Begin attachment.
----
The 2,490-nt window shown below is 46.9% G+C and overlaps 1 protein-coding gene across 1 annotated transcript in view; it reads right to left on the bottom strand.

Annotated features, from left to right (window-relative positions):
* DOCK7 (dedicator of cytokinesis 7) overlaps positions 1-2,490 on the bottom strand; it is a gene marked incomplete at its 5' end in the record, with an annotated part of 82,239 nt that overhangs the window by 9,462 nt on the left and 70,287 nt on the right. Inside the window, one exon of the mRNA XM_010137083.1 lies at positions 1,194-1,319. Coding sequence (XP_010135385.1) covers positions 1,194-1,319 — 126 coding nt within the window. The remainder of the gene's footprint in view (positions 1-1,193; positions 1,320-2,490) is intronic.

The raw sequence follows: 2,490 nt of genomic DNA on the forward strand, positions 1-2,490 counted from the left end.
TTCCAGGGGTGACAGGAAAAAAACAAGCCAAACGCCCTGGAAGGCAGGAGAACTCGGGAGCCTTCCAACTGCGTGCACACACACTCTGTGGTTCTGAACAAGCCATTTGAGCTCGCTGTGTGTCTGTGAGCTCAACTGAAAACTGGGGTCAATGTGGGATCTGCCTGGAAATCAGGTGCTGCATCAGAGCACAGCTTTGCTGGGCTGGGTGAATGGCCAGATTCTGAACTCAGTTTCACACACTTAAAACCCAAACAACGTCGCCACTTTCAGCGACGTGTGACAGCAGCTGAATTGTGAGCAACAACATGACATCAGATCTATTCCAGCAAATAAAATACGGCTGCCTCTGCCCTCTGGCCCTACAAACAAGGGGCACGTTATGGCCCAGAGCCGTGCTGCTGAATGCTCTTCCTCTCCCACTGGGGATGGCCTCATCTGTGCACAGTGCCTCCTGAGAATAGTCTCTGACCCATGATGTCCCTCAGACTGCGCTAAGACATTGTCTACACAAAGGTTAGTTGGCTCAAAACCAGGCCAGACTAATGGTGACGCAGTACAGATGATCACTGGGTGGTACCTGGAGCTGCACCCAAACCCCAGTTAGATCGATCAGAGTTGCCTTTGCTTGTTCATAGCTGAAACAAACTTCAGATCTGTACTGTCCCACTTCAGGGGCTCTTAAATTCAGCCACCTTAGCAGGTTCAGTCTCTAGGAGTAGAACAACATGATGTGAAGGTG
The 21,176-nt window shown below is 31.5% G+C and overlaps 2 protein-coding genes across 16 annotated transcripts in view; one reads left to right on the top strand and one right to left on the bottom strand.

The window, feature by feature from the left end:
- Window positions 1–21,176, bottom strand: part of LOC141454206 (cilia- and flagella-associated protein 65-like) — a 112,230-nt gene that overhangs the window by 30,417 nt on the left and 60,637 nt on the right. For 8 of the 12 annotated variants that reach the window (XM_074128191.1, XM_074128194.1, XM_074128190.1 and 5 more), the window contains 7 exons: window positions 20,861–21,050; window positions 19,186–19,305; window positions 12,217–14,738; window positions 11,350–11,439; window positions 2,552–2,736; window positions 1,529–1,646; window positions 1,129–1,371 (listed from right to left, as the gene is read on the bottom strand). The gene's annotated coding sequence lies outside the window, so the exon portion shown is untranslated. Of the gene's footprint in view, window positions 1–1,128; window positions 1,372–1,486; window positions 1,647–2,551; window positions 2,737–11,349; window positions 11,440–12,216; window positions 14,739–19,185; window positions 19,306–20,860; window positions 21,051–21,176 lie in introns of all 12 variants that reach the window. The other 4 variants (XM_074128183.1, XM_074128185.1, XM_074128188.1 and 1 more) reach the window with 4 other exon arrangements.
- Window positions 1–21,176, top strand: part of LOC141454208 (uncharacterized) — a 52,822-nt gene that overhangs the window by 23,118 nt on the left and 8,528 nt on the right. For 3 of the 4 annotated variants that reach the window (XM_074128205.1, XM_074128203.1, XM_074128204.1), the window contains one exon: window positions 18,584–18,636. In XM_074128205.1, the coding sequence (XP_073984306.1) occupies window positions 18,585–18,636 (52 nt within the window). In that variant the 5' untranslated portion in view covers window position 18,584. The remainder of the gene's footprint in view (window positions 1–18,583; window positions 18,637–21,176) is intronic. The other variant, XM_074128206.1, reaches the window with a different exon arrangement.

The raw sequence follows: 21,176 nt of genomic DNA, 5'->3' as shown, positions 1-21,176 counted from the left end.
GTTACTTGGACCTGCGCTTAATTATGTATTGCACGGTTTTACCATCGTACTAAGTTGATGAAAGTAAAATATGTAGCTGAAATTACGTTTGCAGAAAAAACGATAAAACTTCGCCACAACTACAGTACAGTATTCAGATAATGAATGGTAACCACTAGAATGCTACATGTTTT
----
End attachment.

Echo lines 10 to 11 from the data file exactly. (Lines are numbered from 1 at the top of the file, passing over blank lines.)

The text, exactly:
The raw sequence follows: 21,176 nt of genomic DNA, 5'->3' as shown, positions 1-21,176 counted from the left end.
GTTACTTGGACCTGCGCTTAATTATGTATTGCACGGTTTTACCATCGTACTAAGTTGATGAAAGTAAAATATGTAGCTGAAATTACGTTTGCAGAAAAAACGATAAAACTTCGCCACAACTACAGTACAGTATTCAGATAATGAATGGTAACCACTAGAATGCTACATGTTTT